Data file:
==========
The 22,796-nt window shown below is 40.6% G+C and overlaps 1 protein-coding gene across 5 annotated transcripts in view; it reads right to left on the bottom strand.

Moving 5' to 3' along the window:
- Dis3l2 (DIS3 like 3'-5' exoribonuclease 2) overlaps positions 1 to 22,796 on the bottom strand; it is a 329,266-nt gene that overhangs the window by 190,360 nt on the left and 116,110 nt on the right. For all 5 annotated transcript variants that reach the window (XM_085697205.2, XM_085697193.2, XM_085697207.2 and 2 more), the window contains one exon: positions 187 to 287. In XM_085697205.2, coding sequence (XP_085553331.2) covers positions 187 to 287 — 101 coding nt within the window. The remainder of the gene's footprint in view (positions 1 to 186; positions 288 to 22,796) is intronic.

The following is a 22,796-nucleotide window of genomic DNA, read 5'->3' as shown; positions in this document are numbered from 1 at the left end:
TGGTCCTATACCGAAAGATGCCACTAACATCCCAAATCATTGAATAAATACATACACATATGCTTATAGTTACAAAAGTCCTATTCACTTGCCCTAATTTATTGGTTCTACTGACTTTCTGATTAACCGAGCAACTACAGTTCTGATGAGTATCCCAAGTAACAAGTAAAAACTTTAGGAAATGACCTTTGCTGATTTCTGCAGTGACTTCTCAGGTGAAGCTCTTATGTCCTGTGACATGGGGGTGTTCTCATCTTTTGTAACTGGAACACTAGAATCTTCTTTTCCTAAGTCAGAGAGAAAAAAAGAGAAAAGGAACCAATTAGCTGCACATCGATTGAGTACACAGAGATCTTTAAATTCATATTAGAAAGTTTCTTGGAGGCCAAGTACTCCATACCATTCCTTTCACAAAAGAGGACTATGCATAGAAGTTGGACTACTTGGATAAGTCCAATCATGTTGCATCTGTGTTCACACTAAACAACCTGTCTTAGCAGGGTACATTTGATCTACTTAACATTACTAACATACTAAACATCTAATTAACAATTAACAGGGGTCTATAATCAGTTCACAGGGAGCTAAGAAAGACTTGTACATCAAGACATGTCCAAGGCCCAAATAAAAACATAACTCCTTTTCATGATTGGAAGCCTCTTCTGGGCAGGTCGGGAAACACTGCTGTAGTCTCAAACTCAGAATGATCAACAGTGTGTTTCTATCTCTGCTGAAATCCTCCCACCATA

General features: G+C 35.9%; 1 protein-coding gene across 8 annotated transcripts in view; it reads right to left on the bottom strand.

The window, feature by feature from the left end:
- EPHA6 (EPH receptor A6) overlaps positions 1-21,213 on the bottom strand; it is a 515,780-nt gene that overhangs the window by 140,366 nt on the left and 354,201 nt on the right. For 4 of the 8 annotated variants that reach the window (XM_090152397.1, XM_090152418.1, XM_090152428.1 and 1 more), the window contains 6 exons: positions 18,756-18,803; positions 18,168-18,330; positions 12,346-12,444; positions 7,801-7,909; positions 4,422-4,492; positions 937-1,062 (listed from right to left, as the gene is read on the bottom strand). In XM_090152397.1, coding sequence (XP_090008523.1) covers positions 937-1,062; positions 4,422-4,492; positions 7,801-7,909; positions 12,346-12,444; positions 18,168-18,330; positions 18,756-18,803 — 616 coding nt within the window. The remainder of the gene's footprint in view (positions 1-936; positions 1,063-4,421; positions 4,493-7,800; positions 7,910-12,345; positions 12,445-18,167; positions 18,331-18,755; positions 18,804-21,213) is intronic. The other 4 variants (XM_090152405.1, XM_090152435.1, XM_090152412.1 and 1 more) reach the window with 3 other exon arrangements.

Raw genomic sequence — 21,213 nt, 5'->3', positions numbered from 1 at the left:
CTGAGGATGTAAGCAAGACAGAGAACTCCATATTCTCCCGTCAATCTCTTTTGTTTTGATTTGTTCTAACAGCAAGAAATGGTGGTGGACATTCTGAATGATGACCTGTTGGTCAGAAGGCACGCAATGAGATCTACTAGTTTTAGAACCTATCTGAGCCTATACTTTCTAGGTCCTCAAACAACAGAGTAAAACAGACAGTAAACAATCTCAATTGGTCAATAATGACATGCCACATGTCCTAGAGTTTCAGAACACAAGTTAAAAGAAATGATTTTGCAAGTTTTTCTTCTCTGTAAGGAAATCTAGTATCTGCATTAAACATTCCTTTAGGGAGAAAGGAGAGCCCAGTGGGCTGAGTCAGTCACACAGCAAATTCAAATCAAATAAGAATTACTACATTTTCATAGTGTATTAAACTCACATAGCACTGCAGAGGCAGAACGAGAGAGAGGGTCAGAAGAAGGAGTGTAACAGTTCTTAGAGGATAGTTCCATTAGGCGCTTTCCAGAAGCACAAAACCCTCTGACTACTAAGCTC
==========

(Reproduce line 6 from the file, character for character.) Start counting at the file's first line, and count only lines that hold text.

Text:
General features: G+C 35.9%; 1 protein-coding gene across 8 annotated transcripts in view; it reads right to left on the bottom strand.